Order Posts by a Custom Key
The WordPress query is a powerful thing. It’s at the core of every request a visitor can make on your website. Whether someone is visiting your blog, your about page, or a custom post type, when the request is made it will eventually run a WordPress query. In some cases, you’ll want to change the order in which WordPress displays your content. WordPress is flexible enough to handle this because of the actions and filters available through its Plugin API.
Which Way To Order
WordPress offers a number of filters to modify the query. Which one you choose depends on how you want to modify the query. In our case, we want to change the order of the content we’re getting back. When changing the order, there are two aspects that we need to keep in mind. The first is what data we want to order the content on. You can sort your content on things that WordPress provides for you like the date, the title, or the page order. The second piece of information is which direction we want to order our content.
You can think of this in terms of one of two values, ascending or descending. A to Z would be ascending, and Z to A would be descending. Because WordPress got its start in the blogging world, the default ordering takes its cue from blog posts. Blog posts are chronological in nature and therefore are ordered by date with the newest content first. In programming terms, we think of this as descending by date.
Order By Custom Key
Often times when we’re developing a custom site for our clients, we need to allow for ordering content by a custom key. For example, let’s say that we build a custom post type that needs to dynamically show the most popular piece of content based on a star rating. In this case, we would build a system for visitors to rate the content with that rating being stored as meta information related to the post. There are a couple of different ways to do this.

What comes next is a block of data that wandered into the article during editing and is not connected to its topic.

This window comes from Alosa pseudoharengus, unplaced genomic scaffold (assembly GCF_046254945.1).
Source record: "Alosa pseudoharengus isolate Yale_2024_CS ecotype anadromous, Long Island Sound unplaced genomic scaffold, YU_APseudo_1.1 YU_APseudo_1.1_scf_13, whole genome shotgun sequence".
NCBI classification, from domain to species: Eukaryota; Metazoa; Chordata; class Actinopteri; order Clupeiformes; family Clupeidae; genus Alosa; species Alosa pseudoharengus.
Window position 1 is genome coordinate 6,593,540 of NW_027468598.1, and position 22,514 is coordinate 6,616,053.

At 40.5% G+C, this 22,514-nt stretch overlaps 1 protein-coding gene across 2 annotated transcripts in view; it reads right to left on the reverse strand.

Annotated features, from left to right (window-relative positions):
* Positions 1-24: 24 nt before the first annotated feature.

Adding The Custom Key To The SQL Query
One way would be to use specific filters to modify the SQL query to join the post meta table and order by the newly selected field. Let’s take a look at how to accomplish this.
Using WP_Query Abstraction Layer
While it is possible to modify the SQL query directly as shown above and achieve our desired results, that method is prone to breakage because the SQL query may change at some point. It’s more in alignment with the WordPress best practices to use the WP_Query wrapper to handle the internals for you. Using the WP_Query object as an abstraction allows you to modify the internals without needing to understand SQL (because WordPress core developers have done all the hard work for you). Here’s how that would look.
The Best Way To Order By Custom Key
As with most things in WordPress, the method you use will be defined by your specific needs. WordPress is flexible and powerful enough to allow you to modify queries directly. But as Spider-man’s story reminds us, “with great power comes great responsibility.” If you do modify queries directly, you’ll need to be much more careful when you update things. Using core WordPress APIs will keep your code lean and solid because the WordPress core team works hard to keep them up to date with any new changes.
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